The uncanny valley is one of the most famous ideas from the field of digital aesthetics. First identified by Japanese roboticist Masahiro Mori (and coined in English by Mori’s translator Jessica Reichardt), the concept describes the tendency for people to experience an unease, bordering on revulsion, when confronting something that very closely resembles a human form. This effect is non-linear, in other words, it only kicks in after an object crosses a certain threshold of verisimilitude. Marge Simpson, for example, does not trigger an uncanny valley response for most people in the way that, say, Ameca, the AI robot produced by UK-based Engineered Arts, does. This is because Marge, with her exaggerated features, bright yellow skin, and blue hair, does not look like a (medically viable) human being; viewers can easily see that she isn’t real. On the other hand, Ameca, whose proportions and facial expressions are much more in line with those of an actual person, gives people an unsettled, creeped-out feeling. She is simultaneously both human and inhuman, familiar and strange; the experience of looking at her is uncanny, hence “uncanny valley.”
From the earliest automata to the latest deep learning models, the history of artificial intelligence is riddled with examples of creators and audiences wrestling with this strange phenomenon. In a sense, it’s baked into the project of artificial intelligence — in order to create a truly intelligent agent, we must necessarily scale down the banks of the uncanny valley before we can climb up the other side. Further complicating matters, the uncanny valley is not a fixed geography, but rather a moving target. Audiences tend to get more sophisticated the more they’re exposed to any particular artifice; their perception grows keener, and they learn what to look for to spot a fake. What passes the Turing Test today may well fail tomorrow. In the famous words of George W. Bush, “You fool me — can’t get fooled again.”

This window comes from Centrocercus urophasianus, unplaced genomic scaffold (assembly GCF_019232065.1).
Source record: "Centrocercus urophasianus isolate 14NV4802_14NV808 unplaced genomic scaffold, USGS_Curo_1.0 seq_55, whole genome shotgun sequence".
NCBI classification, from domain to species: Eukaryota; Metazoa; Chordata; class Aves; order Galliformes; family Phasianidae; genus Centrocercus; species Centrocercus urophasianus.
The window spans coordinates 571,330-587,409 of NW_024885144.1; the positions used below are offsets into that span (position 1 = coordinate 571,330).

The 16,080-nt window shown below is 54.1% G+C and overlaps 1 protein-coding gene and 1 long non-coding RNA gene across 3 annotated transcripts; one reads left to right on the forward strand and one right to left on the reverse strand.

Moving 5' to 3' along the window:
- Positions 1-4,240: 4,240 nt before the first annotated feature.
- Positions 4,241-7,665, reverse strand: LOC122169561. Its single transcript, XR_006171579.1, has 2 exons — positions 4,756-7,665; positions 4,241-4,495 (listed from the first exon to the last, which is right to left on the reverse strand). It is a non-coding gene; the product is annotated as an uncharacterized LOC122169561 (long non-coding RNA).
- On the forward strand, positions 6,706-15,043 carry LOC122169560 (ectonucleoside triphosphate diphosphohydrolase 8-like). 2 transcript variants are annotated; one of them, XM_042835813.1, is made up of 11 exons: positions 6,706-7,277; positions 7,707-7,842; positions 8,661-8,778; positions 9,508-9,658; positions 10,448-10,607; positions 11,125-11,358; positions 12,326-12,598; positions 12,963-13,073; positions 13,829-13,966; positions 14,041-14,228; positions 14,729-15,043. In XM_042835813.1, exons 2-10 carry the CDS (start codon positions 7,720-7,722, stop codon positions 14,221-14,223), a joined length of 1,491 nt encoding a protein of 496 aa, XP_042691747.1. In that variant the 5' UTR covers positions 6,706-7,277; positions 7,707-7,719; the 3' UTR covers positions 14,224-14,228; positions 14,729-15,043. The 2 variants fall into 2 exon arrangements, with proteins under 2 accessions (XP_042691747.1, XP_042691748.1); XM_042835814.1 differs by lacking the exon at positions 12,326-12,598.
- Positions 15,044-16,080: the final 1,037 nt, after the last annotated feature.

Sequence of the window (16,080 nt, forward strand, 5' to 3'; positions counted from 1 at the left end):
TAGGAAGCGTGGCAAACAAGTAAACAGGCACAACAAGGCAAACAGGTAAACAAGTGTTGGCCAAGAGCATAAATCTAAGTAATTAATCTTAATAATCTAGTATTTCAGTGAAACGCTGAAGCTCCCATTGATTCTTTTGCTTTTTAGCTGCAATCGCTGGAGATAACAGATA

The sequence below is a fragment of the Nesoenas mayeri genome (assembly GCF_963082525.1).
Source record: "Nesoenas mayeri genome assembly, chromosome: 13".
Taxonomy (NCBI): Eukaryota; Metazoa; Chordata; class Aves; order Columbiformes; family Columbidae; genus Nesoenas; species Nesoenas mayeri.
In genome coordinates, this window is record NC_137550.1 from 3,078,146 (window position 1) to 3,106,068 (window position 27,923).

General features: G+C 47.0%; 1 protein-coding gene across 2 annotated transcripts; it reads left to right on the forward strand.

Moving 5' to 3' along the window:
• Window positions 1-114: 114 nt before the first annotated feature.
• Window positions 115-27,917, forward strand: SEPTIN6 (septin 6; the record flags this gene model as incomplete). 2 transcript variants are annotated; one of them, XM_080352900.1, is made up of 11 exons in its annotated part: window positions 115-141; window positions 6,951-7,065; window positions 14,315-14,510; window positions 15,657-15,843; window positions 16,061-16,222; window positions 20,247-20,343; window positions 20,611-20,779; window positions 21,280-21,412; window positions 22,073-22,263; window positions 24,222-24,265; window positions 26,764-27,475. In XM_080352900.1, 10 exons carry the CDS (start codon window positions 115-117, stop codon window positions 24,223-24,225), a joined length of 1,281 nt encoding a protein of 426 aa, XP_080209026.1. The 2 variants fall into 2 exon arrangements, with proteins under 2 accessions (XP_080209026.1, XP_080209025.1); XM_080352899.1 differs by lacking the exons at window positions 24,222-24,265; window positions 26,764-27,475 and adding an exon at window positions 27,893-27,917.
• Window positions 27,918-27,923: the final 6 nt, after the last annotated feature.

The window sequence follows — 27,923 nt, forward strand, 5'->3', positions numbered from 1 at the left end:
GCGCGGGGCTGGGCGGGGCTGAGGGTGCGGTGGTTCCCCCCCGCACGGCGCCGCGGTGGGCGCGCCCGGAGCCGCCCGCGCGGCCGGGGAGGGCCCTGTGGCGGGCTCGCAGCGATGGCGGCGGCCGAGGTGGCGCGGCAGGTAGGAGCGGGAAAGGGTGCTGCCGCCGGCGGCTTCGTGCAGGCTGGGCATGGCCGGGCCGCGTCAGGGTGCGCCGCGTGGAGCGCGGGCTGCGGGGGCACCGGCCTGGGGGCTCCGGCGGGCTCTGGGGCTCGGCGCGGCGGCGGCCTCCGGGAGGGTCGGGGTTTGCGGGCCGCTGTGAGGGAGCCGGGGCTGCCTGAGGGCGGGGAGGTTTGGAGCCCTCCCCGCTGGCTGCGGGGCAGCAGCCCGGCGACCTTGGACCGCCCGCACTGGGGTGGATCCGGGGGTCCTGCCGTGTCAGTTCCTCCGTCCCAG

It’s not surprising that today’s technology brings us as close as we’ve ever come to that second ridge of the uncanny valley. The famous recent case of former Google engineer Blake Lemoine attributing sentience to the LaMDA chatbot shows that even the savviest technologists can have trouble distinguishing between robots and humans. Lemoine’s case was a text-based encounter with a machine, but the technology of LaMDA’s conversational AI is part of the same umbrella of deep learning models that are used to generate “deepfakes” — artificially produced images and videos that, some claim, look just like the real thing.
Whether or not you believe that deepfakes can be detected with the naked eye, almost everyone will admit that doing so requires a much higher degree of scrutiny than any previously existing method of artificial image generation. Some have put this technology to light-hearted uses, such as this video that morphs Bill Hader’s face to match his impressions. More unsavory uses of deepfake technology include the production of revenge porn, disinformation campaigns, or state propaganda.
One of my favorite deepfakes is “Seeing Is Believing” by Devin Ronnenberg and Kite. This project takes famous faces of tech and business luminaries and grafts them onto footage of more unambiguously infamous historical figures. Once you’ve seen Elon Musk speaking the words of Heaven’s Gate cult leader Marshall Applewhite, you’ll never again hear Musk’s paean’s to space colonization in quite the same way.